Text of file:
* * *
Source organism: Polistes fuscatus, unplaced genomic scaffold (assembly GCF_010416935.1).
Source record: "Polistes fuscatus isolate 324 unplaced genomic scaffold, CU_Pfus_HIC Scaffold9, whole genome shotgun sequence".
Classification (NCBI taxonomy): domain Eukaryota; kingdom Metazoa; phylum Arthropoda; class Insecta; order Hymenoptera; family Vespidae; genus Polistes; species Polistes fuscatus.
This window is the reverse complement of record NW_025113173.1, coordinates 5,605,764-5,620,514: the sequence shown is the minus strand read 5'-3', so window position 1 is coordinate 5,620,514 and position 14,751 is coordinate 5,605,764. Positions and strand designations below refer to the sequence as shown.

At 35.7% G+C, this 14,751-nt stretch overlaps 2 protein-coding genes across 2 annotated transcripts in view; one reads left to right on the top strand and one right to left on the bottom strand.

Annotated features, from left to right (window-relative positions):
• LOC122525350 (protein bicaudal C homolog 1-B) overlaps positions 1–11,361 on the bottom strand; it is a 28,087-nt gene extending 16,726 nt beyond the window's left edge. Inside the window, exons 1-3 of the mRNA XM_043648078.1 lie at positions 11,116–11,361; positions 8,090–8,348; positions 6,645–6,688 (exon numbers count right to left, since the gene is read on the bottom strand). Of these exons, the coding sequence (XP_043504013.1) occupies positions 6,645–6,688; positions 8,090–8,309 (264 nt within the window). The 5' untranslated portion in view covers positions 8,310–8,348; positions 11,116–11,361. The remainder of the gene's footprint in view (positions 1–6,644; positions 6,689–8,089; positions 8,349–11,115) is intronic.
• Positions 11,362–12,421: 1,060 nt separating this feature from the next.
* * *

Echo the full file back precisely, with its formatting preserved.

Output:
Source organism: Polistes fuscatus, unplaced genomic scaffold (assembly GCF_010416935.1).
Source record: "Polistes fuscatus isolate 324 unplaced genomic scaffold, CU_Pfus_HIC Scaffold9, whole genome shotgun sequence".
Classification (NCBI taxonomy): domain Eukaryota; kingdom Metazoa; phylum Arthropoda; class Insecta; order Hymenoptera; family Vespidae; genus Polistes; species Polistes fuscatus.
This window is the reverse complement of record NW_025113173.1, coordinates 5,605,764-5,620,514: the sequence shown is the minus strand read 5'-3', so window position 1 is coordinate 5,620,514 and position 14,751 is coordinate 5,605,764. Positions and strand designations below refer to the sequence as shown.

At 35.7% G+C, this 14,751-nt stretch overlaps 2 protein-coding genes across 2 annotated transcripts in view; one reads left to right on the top strand and one right to left on the bottom strand.

Annotated features, from left to right (window-relative positions):
• LOC122525350 (protein bicaudal C homolog 1-B) overlaps positions 1–11,361 on the bottom strand; it is a 28,087-nt gene extending 16,726 nt beyond the window's left edge. Inside the window, exons 1-3 of the mRNA XM_043648078.1 lie at positions 11,116–11,361; positions 8,090–8,348; positions 6,645–6,688 (exon numbers count right to left, since the gene is read on the bottom strand). Of these exons, the coding sequence (XP_043504013.1) occupies positions 6,645–6,688; positions 8,090–8,309 (264 nt within the window). The 5' untranslated portion in view covers positions 8,310–8,348; positions 11,116–11,361. The remainder of the gene's footprint in view (positions 1–6,644; positions 6,689–8,089; positions 8,349–11,115) is intronic.
• Positions 11,362–12,421: 1,060 nt separating this feature from the next.